The Gift of Labor
by Henry Morris, Ph.D.
“And the LORD God took the man, and put him into the garden of Eden to dress it and to keep it.” (Genesis 2:15)
When God first created man, He gave him work to do. Although “the LORD God planted a garden” for man (Genesis 2:8), it was up to man to take care of it if he would continue to eat its fruits. Thus, having to labor for one’s living is not a divine punishment for man’s sin as people sometimes interpret it, but rather a divine benefit for man’s good.
Similarly, even in the new earth, when sin and suffering will be gone forever, there will still be work to do. “There shall be no more curse: but the throne of God and of the Lamb shall be in it; and his servants shall serve him” (Revelation 22:3).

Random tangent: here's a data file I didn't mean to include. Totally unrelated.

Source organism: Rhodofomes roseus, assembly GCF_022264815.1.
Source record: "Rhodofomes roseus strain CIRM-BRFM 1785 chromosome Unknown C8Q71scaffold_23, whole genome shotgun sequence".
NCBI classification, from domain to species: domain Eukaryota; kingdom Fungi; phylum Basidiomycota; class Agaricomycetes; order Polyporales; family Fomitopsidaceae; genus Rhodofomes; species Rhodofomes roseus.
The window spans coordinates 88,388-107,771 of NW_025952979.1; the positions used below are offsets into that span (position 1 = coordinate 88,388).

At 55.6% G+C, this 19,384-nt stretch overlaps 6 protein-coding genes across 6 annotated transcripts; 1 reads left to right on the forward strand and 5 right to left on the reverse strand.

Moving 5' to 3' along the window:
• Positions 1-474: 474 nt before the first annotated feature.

We don’t know yet what our assignments will be there, but they will somehow be commensurate with our faithfulness in serving the Lord here. “My reward is with me,” says the Lord Jesus, “to give every man according as his work shall be” (Revelation 22:12).
It is, therefore, a God-given privilege to be able to do useful work, whether that work consists of preaching God’s Word or improving God’s world. “Whatsoever thy hand findeth to do” (whether being paid for it or not), “do it with thy might; for there is no work . . . in the grave, whither thou goest” (Ecclesiastes 9:10). As Jesus said, “The night cometh, when no man can work” (John 9:4).
No matter what the job may be that has been provided for us to do, it is important to remember and obey the admonition: “And whatsoever ye do, do it heartily, as to the Lord, and not unto men; Knowing that of the Lord ye shall receive the reward of the inheritance: for ye serve the Lord Christ” (Colossians 3:23-24) and “your labor is not in vain in the Lord” (1 Corinthians 15:58). HMM